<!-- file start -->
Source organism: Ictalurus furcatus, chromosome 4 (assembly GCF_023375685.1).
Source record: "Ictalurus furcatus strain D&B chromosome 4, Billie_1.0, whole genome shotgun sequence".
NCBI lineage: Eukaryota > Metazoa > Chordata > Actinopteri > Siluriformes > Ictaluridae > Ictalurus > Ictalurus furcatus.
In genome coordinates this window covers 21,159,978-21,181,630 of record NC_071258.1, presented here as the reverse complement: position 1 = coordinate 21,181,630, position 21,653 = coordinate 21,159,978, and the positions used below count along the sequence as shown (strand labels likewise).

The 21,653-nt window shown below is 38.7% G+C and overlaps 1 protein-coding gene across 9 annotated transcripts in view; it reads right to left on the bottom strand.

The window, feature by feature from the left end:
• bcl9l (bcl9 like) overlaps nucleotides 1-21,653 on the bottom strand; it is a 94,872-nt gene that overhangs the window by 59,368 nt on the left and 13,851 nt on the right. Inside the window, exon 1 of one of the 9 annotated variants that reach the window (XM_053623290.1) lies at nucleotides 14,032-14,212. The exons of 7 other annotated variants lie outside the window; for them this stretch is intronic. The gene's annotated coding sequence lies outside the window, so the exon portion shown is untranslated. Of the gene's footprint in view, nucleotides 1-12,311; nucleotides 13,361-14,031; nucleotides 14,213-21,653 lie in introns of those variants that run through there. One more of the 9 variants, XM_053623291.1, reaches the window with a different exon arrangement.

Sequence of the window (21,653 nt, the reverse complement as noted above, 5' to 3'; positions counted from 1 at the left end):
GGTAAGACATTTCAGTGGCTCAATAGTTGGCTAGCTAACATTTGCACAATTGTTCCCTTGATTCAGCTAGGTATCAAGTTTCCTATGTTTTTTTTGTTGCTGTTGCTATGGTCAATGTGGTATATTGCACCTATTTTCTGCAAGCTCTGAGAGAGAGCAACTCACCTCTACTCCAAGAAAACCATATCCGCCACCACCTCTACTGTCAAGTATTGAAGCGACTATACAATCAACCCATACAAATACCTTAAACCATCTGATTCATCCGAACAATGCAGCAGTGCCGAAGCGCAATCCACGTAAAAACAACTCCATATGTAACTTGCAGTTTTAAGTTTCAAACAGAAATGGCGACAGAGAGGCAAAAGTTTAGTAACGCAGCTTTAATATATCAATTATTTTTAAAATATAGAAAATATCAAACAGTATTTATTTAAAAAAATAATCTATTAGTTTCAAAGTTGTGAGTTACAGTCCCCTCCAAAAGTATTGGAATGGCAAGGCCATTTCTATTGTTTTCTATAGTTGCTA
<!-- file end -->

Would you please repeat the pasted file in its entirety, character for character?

Source organism: Ictalurus furcatus, chromosome 4 (assembly GCF_023375685.1).
Source record: "Ictalurus furcatus strain D&B chromosome 4, Billie_1.0, whole genome shotgun sequence".
NCBI lineage: Eukaryota > Metazoa > Chordata > Actinopteri > Siluriformes > Ictaluridae > Ictalurus > Ictalurus furcatus.
In genome coordinates this window covers 21,159,978-21,181,630 of record NC_071258.1, presented here as the reverse complement: position 1 = coordinate 21,181,630, position 21,653 = coordinate 21,159,978, and the positions used below count along the sequence as shown (strand labels likewise).

The 21,653-nt window shown below is 38.7% G+C and overlaps 1 protein-coding gene across 9 annotated transcripts in view; it reads right to left on the bottom strand.

The window, feature by feature from the left end:
• bcl9l (bcl9 like) overlaps nucleotides 1-21,653 on the bottom strand; it is a 94,872-nt gene that overhangs the window by 59,368 nt on the left and 13,851 nt on the right. Inside the window, exon 1 of one of the 9 annotated variants that reach the window (XM_053623290.1) lies at nucleotides 14,032-14,212. The exons of 7 other annotated variants lie outside the window; for them this stretch is intronic. The gene's annotated coding sequence lies outside the window, so the exon portion shown is untranslated. Of the gene's footprint in view, nucleotides 1-12,311; nucleotides 13,361-14,031; nucleotides 14,213-21,653 lie in introns of those variants that run through there. One more of the 9 variants, XM_053623291.1, reaches the window with a different exon arrangement.

Sequence of the window (21,653 nt, the reverse complement as noted above, 5' to 3'; positions counted from 1 at the left end):
GGTAAGACATTTCAGTGGCTCAATAGTTGGCTAGCTAACATTTGCACAATTGTTCCCTTGATTCAGCTAGGTATCAAGTTTCCTATGTTTTTTTTGTTGCTGTTGCTATGGTCAATGTGGTATATTGCACCTATTTTCTGCAAGCTCTGAGAGAGAGCAACTCACCTCTACTCCAAGAAAACCATATCCGCCACCACCTCTACTGTCAAGTATTGAAGCGACTATACAATCAACCCATACAAATACCTTAAACCATCTGATTCATCCGAACAATGCAGCAGTGCCGAAGCGCAATCCACGTAAAAACAACTCCATATGTAACTTGCAGTTTTAAGTTTCAAACAGAAATGGCGACAGAGAGGCAAAAGTTTAGTAACGCAGCTTTAATATATCAATTATTTTTAAAATATAGAAAATATCAAACAGTATTTATTTAAAAAAATAATCTATTAGTTTCAAAGTTGTGAGTTACAGTCCCCTCCAAAAGTATTGGAATGGCAAGGCCATTTCTATTGTTTTCTATAGTTGCTA